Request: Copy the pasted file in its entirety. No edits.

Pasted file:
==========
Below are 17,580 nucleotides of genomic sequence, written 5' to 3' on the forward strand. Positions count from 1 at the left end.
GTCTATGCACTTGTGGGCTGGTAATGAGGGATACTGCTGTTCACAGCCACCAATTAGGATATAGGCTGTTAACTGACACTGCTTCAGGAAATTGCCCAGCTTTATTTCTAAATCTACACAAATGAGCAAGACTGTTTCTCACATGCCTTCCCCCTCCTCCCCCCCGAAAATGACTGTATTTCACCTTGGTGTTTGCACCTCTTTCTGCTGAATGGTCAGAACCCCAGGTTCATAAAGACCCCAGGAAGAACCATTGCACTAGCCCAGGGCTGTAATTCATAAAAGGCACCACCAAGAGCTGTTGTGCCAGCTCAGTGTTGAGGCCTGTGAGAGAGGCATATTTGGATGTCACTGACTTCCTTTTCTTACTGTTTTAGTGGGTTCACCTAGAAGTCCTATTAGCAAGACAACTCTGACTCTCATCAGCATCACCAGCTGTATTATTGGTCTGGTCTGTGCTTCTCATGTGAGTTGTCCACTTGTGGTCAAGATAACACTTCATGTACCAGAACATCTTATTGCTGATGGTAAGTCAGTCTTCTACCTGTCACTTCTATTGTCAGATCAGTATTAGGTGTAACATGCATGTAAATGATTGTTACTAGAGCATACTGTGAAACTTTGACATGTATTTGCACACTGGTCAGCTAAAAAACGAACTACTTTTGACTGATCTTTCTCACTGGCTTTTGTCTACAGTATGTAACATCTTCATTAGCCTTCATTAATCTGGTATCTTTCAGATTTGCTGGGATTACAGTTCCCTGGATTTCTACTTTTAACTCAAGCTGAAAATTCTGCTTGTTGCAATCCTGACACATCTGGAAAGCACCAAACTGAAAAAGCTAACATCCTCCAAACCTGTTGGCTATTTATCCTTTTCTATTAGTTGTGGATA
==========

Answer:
Below are 17,580 nucleotides of genomic sequence, written 5' to 3' on the forward strand. Positions count from 1 at the left end.
GTCTATGCACTTGTGGGCTGGTAATGAGGGATACTGCTGTTCACAGCCACCAATTAGGATATAGGCTGTTAACTGACACTGCTTCAGGAAATTGCCCAGCTTTATTTCTAAATCTACACAAATGAGCAAGACTGTTTCTCACATGCCTTCCCCCTCCTCCCCCCCGAAAATGACTGTATTTCACCTTGGTGTTTGCACCTCTTTCTGCTGAATGGTCAGAACCCCAGGTTCATAAAGACCCCAGGAAGAACCATTGCACTAGCCCAGGGCTGTAATTCATAAAAGGCACCACCAAGAGCTGTTGTGCCAGCTCAGTGTTGAGGCCTGTGAGAGAGGCATATTTGGATGTCACTGACTTCCTTTTCTTACTGTTTTAGTGGGTTCACCTAGAAGTCCTATTAGCAAGACAACTCTGACTCTCATCAGCATCACCAGCTGTATTATTGGTCTGGTCTGTGCTTCTCATGTGAGTTGTCCACTTGTGGTCAAGATAACACTTCATGTACCAGAACATCTTATTGCTGATGGTAAGTCAGTCTTCTACCTGTCACTTCTATTGTCAGATCAGTATTAGGTGTAACATGCATGTAAATGATTGTTACTAGAGCATACTGTGAAACTTTGACATGTATTTGCACACTGGTCAGCTAAAAAACGAACTACTTTTGACTGATCTTTCTCACTGGCTTTTGTCTACAGTATGTAACATCTTCATTAGCCTTCATTAATCTGGTATCTTTCAGATTTGCTGGGATTACAGTTCCCTGGATTTCTACTTTTAACTCAAGCTGAAAATTCTGCTTGTTGCAATCCTGACACATCTGGAAAGCACCAAACTGAAAAAGCTAACATCCTCCAAACCTGTTGGCTATTTATCCTTTTCTATTAGTTGTGGATA